Heb 12:28 Wherefore we receiving a kingdom which cannot be moved, let us have grace, whereby we may serve God acceptably with reverence and godly fear:
III. Faith – vs. 18-21a
A. It is our faith in Christ and His redeeming work on the cross that will help us live a holy life and fear God as we should
B. Vs. 18 begins with the phrase “forasmuch as ye know”
The word “forasmuch” points to the previous verses and deals with holiness and fear
It is because of the believer’s holiness and fear of God that they can have faith
C. These verses are some of the most precious in the Bible to show what Jesus did for us, and what the Father did in providing our redemption through the blood of Christ
D. Vs. 18 points to the truth that our redemption didn’t come from any power of our own – could not be bought with money and couldn’t be had by keeping any set of rules – it could only come through the blood of Christ – vs. 19
E. Vs. 20 points to the fact that God planned for man’s redemption before He created the world – the plan didn’t have to be put into action if Adam hadn’t sinned but it was there in the event he did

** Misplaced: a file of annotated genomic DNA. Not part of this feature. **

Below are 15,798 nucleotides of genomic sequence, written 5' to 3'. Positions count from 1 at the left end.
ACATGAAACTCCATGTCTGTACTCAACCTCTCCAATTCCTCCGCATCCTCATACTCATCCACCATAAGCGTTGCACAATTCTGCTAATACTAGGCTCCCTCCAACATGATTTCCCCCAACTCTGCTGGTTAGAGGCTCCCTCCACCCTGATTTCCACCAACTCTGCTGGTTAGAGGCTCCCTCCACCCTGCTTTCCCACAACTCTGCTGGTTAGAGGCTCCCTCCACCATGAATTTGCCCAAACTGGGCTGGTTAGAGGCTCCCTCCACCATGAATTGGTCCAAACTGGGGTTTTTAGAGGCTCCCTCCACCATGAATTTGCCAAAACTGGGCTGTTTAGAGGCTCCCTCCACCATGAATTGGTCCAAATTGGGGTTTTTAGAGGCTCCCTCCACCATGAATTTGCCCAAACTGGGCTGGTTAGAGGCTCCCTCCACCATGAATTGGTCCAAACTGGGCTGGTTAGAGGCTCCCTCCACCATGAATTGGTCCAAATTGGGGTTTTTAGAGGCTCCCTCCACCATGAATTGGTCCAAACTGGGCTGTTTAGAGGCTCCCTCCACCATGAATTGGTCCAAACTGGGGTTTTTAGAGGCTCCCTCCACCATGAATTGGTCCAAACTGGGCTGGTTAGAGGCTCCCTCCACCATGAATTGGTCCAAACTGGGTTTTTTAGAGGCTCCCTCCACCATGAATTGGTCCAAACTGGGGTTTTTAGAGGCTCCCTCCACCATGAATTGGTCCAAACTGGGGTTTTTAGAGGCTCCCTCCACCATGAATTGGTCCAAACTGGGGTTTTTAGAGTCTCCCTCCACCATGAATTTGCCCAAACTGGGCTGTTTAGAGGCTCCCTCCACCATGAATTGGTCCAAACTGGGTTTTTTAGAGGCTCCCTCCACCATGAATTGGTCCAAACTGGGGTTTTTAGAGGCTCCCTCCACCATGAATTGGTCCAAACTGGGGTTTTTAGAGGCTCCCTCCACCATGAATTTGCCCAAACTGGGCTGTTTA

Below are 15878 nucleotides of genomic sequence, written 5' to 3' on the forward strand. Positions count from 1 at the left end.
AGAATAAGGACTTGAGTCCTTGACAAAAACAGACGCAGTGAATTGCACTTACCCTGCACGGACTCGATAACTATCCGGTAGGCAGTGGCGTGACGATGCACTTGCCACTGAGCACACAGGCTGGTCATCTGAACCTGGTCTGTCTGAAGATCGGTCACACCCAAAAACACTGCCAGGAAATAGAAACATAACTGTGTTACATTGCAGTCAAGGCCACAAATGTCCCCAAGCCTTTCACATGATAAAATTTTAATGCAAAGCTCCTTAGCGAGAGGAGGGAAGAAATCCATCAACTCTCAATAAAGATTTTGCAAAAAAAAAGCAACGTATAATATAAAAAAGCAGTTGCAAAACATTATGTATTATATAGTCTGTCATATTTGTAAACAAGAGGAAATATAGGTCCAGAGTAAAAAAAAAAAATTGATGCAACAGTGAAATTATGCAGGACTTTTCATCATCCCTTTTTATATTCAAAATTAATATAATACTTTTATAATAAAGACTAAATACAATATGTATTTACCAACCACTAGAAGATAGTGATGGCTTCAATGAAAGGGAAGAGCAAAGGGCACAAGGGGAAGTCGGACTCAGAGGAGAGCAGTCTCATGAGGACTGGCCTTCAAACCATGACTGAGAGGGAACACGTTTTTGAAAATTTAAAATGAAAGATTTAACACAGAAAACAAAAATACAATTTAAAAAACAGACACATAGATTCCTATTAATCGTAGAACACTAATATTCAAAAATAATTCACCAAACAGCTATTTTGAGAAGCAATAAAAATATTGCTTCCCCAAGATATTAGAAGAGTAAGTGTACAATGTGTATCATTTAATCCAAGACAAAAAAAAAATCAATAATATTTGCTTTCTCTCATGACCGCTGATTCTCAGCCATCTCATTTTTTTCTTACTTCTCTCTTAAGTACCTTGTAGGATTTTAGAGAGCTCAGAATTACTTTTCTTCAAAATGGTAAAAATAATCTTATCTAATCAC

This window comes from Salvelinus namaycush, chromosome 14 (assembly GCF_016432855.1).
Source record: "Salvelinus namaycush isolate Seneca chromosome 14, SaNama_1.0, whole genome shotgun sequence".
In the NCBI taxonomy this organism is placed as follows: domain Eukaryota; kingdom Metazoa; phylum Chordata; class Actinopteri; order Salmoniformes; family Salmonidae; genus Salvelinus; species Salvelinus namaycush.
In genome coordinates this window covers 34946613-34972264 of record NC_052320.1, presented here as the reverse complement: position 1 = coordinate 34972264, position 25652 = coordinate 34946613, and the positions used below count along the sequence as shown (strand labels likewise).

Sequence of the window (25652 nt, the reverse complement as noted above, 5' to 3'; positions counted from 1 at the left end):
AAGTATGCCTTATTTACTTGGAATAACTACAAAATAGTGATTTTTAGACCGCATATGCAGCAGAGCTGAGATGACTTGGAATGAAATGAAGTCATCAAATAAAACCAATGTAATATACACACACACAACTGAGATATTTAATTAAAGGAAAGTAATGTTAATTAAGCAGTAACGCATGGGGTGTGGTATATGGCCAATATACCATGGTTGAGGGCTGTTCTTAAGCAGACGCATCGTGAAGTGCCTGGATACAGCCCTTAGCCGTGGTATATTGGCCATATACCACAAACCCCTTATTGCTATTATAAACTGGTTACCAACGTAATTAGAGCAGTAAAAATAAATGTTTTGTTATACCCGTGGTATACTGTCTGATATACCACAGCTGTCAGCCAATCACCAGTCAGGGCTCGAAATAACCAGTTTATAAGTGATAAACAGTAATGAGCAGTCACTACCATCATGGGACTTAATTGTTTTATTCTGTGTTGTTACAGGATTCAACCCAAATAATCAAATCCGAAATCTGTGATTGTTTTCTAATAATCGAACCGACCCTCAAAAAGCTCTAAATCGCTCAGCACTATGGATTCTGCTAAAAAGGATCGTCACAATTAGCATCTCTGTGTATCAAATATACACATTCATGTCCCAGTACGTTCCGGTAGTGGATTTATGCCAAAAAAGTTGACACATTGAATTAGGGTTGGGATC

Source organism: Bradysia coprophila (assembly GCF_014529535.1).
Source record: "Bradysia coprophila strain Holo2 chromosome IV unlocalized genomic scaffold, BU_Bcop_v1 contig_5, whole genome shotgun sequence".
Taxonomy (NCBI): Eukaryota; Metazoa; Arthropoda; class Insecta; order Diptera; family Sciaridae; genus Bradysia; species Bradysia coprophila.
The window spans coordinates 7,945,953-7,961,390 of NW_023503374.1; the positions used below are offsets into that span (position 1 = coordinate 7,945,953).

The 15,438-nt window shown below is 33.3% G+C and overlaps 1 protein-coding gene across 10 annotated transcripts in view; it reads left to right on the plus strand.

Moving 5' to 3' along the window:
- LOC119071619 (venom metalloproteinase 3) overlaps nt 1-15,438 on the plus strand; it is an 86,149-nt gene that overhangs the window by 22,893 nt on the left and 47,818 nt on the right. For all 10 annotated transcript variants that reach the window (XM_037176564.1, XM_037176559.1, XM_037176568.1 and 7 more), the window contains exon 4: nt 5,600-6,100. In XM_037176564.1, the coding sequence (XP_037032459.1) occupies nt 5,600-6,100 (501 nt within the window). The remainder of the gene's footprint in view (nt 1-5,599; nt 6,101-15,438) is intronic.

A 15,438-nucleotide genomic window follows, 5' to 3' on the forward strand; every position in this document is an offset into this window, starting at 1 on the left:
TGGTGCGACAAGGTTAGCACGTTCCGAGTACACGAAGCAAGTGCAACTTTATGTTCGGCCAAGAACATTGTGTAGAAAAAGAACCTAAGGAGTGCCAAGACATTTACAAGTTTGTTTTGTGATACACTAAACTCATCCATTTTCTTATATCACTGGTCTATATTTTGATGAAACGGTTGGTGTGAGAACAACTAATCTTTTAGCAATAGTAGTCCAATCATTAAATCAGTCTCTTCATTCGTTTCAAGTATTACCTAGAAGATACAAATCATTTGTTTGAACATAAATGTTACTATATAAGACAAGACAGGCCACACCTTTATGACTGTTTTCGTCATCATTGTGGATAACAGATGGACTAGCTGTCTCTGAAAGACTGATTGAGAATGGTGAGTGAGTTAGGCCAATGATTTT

F. The first part of vs. 21 shows that it is “by Him” (Christ) that we can believe in God – not just for our salvation but we can believe in God for everything else, including, and especially, during times of crisis
G. It is this “faith” that is referred to – not just saving faith (although that is the first part) but the faith to believe God in everything else of this life as well
IV. Hope – vs. 21b
A. The aspect of hope runs through this entire epistle
B. In order for the believer to call on the Father in times of crisis and need there has to be the Biblical hope that God will answer – that hope comes from faith in the Word of God
C. Without holiness, fear and faith there will be no hope
Conclusion: Do you struggle with answered prayer? Do you wonder why it is God doesn’t seem to answer? The believers in Peter’s day would suffer greatly for their faith, and would pay with their lives at times. These verses were given to them so they would understand that they would need to call on the Father and that they would need to have things set in their lives in order for the Father to be able to respond in a way that they would understand. We can be sure they prayed for healing, or for rescue but God had other plans – it is knowing those plans that will be the deciding factor in our peace during times of crisis. God will hear and He will answer – but we need to be holy, fear Him, have faith and hope in order to make it through the trial.